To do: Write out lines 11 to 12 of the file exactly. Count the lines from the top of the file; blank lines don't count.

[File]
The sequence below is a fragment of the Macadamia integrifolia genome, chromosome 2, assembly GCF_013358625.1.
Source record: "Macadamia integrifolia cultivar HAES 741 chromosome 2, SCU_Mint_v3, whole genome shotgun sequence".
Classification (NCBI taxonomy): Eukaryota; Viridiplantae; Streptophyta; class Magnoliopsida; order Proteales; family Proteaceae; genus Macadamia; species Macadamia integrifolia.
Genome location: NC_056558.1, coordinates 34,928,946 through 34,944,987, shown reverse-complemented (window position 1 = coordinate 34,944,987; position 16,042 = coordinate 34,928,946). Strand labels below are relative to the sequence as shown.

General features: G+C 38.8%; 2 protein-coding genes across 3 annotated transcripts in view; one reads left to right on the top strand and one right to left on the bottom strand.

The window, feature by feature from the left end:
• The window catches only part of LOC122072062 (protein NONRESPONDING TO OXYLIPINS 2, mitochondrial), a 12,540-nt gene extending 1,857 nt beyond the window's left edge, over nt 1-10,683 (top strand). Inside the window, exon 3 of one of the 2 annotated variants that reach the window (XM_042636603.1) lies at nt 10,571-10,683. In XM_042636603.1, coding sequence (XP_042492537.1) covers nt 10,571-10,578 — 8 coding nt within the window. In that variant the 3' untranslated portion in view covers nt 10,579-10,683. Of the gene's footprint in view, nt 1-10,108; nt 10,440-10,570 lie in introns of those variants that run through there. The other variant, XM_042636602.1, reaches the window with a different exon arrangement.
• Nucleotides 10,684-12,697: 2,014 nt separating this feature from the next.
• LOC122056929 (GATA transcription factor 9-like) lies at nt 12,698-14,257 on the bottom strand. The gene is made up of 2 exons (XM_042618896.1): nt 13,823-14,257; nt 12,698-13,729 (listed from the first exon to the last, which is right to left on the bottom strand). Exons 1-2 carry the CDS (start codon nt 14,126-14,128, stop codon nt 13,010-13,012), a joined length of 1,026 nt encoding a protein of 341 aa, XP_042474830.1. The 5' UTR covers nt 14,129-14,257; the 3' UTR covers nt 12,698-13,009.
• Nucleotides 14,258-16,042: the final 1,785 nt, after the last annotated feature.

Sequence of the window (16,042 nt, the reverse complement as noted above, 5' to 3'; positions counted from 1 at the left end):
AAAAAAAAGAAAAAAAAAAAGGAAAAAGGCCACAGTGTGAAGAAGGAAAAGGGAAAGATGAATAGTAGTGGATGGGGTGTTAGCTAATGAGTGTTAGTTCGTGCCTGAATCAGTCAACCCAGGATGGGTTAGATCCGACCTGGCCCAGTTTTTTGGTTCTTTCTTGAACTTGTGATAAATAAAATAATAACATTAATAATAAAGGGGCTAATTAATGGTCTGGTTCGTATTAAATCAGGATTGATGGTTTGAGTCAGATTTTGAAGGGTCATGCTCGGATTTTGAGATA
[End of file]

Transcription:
Sequence of the window (16,042 nt, the reverse complement as noted above, 5' to 3'; positions counted from 1 at the left end):
AAAAAAAAGAAAAAAAAAAAGGAAAAAGGCCACAGTGTGAAGAAGGAAAAGGGAAAGATGAATAGTAGTGGATGGGGTGTTAGCTAATGAGTGTTAGTTCGTGCCTGAATCAGTCAACCCAGGATGGGTTAGATCCGACCTGGCCCAGTTTTTTGGTTCTTTCTTGAACTTGTGATAAATAAAATAATAACATTAATAATAAAGGGGCTAATTAATGGTCTGGTTCGTATTAAATCAGGATTGATGGTTTGAGTCAGATTTTGAAGGGTCATGCTCGGATTTTGAGATA